When I finished reading this book last night, the first word that came to mind was WOW. This historical fiction novel follows Polish Jews who are part of a resistance movement against the Nazis during WWII. Chaya is a sixteen-year-old courier; her job is to sneak food and supplies into the ghettos, but she also sneaks people out of the ghetto. Thanks to her looks and language skills, she can easily blend in with Polish Christians, so German soldiers often don't think twice about letting her into the ghettos "to sell scarves."

When Esther joins Chaya's resistance group, Chaya is very unimpressed with her. She can't possibly understand what she will offer their group. Esther is timid and makes lots of mistakes. Eventually, Chaya learns to trust Esther, and they become like sisters. They take their fight to the Warsaw ghetto right as it is about to be heavily attacked by the Nazis. Their mission is to save as many Jews as possible while making the world take notice of their resistance.

This novel accurately depicts the atrocious living conditions in the Jewish ghettos. It is violent without being gory. While it may be difficult for students to stomach, I think Resistance is a necessary read. It seems that history is repeating itself far too often. Students and adults alike need to learn from the past so that there will be hope for a more peaceful future. In her closing, Jennifer A. Nielsen says that "love is the resistance." I hope this book will inspire students not to blindly follow or believe what someone tells them; I think one of the greatest takeaways from this novel is to stand up and fight for those who cannot fight for themselves, whether that be because they are too weak, too scared, or too hopeless. There is always hope. There is always a cause or a person worth fighting for. Don't be a sheep "who goes like lambs to the slaughter."

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Saturday, August 18, 2018

Review: Tight

Tight Tight by Torrey Maldonado
My rating: 4 of 5 stars

As I was reading this book, I was reminded of many students I've taught in the past. Those students really could have used a book like this in their lives. Many of them grew up in similar situations to the main character, Bryan: a home in the projects, a parent in and out of jail, and struggling to figure out where they belong. So often, I could see those students straggling an invisible line: they could be smart and well-behaved around certain classmates and teachers, but around peers from home, they had to be so hard. I think that many of those students probably worried about their friends and family thinking they were trying to be better than them by doing well in school and trying to have a different future. I hated seeing them have that internal struggle. I can only recall one student who was adamant that he was going to make a better life for himself, and I hope he did.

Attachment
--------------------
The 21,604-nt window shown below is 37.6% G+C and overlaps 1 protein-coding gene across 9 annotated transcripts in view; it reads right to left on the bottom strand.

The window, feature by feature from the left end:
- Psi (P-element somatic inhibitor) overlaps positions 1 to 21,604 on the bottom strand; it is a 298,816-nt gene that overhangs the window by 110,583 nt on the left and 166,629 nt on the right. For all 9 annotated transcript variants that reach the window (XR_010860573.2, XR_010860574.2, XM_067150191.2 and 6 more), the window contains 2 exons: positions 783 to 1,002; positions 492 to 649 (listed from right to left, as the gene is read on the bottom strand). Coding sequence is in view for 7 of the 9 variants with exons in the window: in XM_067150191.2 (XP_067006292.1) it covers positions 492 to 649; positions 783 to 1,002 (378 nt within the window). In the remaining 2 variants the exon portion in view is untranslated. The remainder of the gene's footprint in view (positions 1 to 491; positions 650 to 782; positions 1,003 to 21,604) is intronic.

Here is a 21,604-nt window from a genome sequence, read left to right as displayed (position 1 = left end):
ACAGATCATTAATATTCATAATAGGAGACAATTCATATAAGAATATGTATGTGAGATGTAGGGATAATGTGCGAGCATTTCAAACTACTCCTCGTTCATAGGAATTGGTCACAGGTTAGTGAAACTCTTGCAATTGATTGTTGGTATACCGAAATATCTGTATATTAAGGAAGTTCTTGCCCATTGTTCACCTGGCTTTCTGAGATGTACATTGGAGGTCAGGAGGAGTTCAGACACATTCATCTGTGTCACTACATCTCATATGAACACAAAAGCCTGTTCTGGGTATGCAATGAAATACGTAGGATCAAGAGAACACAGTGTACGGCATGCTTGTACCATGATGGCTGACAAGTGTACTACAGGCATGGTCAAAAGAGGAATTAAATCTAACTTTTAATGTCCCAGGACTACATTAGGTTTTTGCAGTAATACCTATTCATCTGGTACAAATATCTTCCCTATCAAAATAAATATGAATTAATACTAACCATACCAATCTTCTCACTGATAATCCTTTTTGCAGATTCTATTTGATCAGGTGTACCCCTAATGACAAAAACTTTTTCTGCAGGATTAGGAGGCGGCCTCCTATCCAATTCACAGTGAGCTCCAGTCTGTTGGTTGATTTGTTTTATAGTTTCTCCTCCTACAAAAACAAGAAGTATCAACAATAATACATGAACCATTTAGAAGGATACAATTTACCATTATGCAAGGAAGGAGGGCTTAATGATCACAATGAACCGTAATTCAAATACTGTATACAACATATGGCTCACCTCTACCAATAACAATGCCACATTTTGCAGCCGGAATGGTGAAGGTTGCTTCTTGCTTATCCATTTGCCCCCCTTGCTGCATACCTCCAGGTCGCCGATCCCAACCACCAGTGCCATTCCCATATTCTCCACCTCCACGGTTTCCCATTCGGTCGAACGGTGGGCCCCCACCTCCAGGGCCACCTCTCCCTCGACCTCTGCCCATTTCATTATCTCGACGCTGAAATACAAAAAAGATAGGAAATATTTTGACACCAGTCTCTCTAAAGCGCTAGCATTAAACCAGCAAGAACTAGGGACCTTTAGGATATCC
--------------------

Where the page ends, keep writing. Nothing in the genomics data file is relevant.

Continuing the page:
Bryan has a very similar internal struggle; he longs for peace and quiet in a very loud and unpredictable environment. His dad often lets his temper get the best of him, and it has put him in jail more than once. Bryan doesn't want to be like his dad, but at the same time, he doesn't want his dad to think he's soft. He pushes himself out of his comfort zone with his new friend Mike who encourages him to do things that aren't exactly legal. Bryan's parents think Mike is a good friend, but they don't see Mike's wild side. When Bryan befriends Big Will, he realizes that there are other kids like him who value peace and calmness. He has to make a difficult decision: stay friends with Mike because they've been so tight or bounce because Mike isn't who he thought he was.

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Sunday, August 12, 2018

Review: Nowhere Boy

Nowhere Boy Nowhere Boy by Katherine Marsh
My rating: 4 of 5 stars

Nowhere Boy is the story of two boys living in Brussels, Belgium; Max is an American expat who is extremely unhappy with his parents for uprooting their family, and Ahmed is a Syrian refugee who has lost his entire family. Their story takes place during a tumultuous time in Europe, so readers will relive terrorist attacks in Paris and Brussels. With no family and no place to go, Ahmed finds himself living in the wine cellar of Max's family's basement.